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Alienation

January 29th, 2004 - 1:48 pm

The Capitalist Lion writes in defense of Bush:

Bush’s spending pisses me off a great deal, especially on crap like the NEA. However, I believe it’s the same kind of political dance that he’s given the Assault Weapons Ban and a zillion other things of equal stupidity. He’s in an election year. He needs votes. He knows he can get a whole lot of them if he pays lip service to such things, and he also knows he can shrug, give a smirk and play both sides when such things get slaughtered in Congress. “Hey, I tried” on one hand, and “It never had a prayer” on the other.

Wrong.

Bush’s father tried these same stunts in 1992, and it got him laughed at by the Democrats in Congress, and essentially zero votes from Democrats in the election that year.

He was seen as a fool to be taken advantage of by the other side, and as a fool, period, by the voters. And we all know how he fared in the election — he’d so alienated his base that many Republicans either stayed home or voted for Perot.

There’s no Perot this time around (or at least not yet), but you can bet that if Bush doesn’t change his ways, more than a few voters will simply sit on their asses come Election Day.

Remember, winning elections is far far far less about convincing undecideds and the Other Side to vote for you, than it is about motivating your base.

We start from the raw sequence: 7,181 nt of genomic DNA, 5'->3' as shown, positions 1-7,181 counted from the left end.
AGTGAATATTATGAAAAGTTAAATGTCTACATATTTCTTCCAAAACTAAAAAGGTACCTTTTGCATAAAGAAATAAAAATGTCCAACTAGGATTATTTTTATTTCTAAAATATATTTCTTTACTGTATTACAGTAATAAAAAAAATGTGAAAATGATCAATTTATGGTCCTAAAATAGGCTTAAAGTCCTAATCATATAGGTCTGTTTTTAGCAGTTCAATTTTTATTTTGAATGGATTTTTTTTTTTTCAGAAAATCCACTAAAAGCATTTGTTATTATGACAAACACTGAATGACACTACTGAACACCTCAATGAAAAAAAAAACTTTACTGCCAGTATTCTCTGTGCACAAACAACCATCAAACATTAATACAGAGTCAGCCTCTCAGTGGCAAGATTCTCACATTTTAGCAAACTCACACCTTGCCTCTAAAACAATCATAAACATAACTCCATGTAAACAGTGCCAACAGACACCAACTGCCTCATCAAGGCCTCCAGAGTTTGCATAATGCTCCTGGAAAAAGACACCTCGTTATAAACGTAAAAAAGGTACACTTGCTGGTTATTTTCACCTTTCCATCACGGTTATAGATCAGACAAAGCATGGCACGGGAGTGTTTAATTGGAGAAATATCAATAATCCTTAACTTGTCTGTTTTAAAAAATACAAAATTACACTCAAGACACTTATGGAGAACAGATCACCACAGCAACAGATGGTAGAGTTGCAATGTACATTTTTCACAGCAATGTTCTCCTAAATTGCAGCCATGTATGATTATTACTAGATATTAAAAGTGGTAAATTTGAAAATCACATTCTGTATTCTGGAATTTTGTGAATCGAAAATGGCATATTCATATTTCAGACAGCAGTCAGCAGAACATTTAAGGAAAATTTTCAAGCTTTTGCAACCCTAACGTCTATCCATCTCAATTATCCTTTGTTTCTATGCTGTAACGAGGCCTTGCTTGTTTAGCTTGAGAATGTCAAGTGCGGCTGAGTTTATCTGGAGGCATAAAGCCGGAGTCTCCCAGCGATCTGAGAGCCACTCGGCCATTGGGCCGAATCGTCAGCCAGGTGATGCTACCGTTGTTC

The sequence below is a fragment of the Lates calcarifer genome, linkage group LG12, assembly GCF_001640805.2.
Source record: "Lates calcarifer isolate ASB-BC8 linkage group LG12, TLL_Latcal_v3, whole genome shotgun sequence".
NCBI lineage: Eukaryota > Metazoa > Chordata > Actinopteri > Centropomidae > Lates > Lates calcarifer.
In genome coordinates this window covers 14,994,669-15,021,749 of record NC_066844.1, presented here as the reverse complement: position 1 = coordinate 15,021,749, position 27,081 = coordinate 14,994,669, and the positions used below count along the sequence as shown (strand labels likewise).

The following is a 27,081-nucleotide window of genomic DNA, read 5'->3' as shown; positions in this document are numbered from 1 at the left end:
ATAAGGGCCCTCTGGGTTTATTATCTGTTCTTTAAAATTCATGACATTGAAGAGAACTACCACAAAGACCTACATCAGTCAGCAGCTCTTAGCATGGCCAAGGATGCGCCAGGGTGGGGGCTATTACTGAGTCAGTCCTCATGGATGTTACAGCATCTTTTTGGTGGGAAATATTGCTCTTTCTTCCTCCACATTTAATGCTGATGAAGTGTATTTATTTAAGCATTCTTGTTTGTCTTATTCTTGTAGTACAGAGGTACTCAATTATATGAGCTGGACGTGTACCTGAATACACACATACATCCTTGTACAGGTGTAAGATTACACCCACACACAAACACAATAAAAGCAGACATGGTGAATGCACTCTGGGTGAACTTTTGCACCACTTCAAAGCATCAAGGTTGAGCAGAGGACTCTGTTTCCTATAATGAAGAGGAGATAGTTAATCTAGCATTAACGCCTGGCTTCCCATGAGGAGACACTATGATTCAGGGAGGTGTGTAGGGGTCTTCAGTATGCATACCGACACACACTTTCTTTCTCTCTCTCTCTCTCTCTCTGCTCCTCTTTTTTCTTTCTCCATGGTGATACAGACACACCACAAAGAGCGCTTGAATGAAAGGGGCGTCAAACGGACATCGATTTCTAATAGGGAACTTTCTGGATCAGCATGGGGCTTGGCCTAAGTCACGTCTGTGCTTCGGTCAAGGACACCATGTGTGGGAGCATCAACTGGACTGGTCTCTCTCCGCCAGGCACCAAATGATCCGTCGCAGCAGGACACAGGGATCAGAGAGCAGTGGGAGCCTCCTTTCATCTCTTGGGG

Is Bush motivating his?

NOTE: I say all this as a single-issue voter — my issue being the continued prosecution of this war. Bush almost certainly has my vote, regardless of how determined he is to emulate the worst of his father’s tendencies. What I’d hate is to see my vote wasted in a Francophile Kerry win, because Bush chased away too many of his natural supporters.

UPDATE: James Joyner argues that he’s

not sure how much of a “base” true fiscal conservatives are. Especially when the likely opponents–Kerry? Edwards?–are likely to be even more irresponsible.

The two constituencies that most matter to Bush are people like the two of us who put security #1 and the social conservatives. Bush has done a damned good job at keeping both happy.

And he makes a good case. Bush’s problem won’t be with voters like James and me, it will be with those who only lean towards the war and/or fiscal conservatives. By November, 9/11 will be more than three years in the past and, barring another major attack, most Americans will be feeling pretty safe. “War voters” just might not exist in the numbers necessary to ensure a Bush win.

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